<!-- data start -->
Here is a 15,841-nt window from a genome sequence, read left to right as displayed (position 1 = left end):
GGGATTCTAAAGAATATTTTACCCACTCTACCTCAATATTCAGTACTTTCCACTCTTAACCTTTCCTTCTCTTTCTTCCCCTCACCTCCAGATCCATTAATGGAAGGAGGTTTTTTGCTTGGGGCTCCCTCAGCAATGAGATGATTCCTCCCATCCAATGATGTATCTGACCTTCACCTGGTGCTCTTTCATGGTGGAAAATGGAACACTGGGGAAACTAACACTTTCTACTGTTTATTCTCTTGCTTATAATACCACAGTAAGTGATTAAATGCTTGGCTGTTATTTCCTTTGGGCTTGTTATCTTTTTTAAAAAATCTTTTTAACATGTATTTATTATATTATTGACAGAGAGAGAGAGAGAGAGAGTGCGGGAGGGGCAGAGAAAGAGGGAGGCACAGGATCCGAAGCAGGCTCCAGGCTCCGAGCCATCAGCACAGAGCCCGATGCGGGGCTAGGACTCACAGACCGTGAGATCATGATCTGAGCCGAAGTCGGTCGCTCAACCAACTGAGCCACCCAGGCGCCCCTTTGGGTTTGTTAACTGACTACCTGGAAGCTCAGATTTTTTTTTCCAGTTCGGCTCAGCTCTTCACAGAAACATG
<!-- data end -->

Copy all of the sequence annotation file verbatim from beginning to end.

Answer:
Here is a 15,841-nt window from a genome sequence, read left to right as displayed (position 1 = left end):
GGGATTCTAAAGAATATTTTACCCACTCTACCTCAATATTCAGTACTTTCCACTCTTAACCTTTCCTTCTCTTTCTTCCCCTCACCTCCAGATCCATTAATGGAAGGAGGTTTTTTGCTTGGGGCTCCCTCAGCAATGAGATGATTCCTCCCATCCAATGATGTATCTGACCTTCACCTGGTGCTCTTTCATGGTGGAAAATGGAACACTGGGGAAACTAACACTTTCTACTGTTTATTCTCTTGCTTATAATACCACAGTAAGTGATTAAATGCTTGGCTGTTATTTCCTTTGGGCTTGTTATCTTTTTTAAAAAATCTTTTTAACATGTATTTATTATATTATTGACAGAGAGAGAGAGAGAGAGAGTGCGGGAGGGGCAGAGAAAGAGGGAGGCACAGGATCCGAAGCAGGCTCCAGGCTCCGAGCCATCAGCACAGAGCCCGATGCGGGGCTAGGACTCACAGACCGTGAGATCATGATCTGAGCCGAAGTCGGTCGCTCAACCAACTGAGCCACCCAGGCGCCCCTTTGGGTTTGTTAACTGACTACCTGGAAGCTCAGATTTTTTTTTCCAGTTCGGCTCAGCTCTTCACAGAAACATG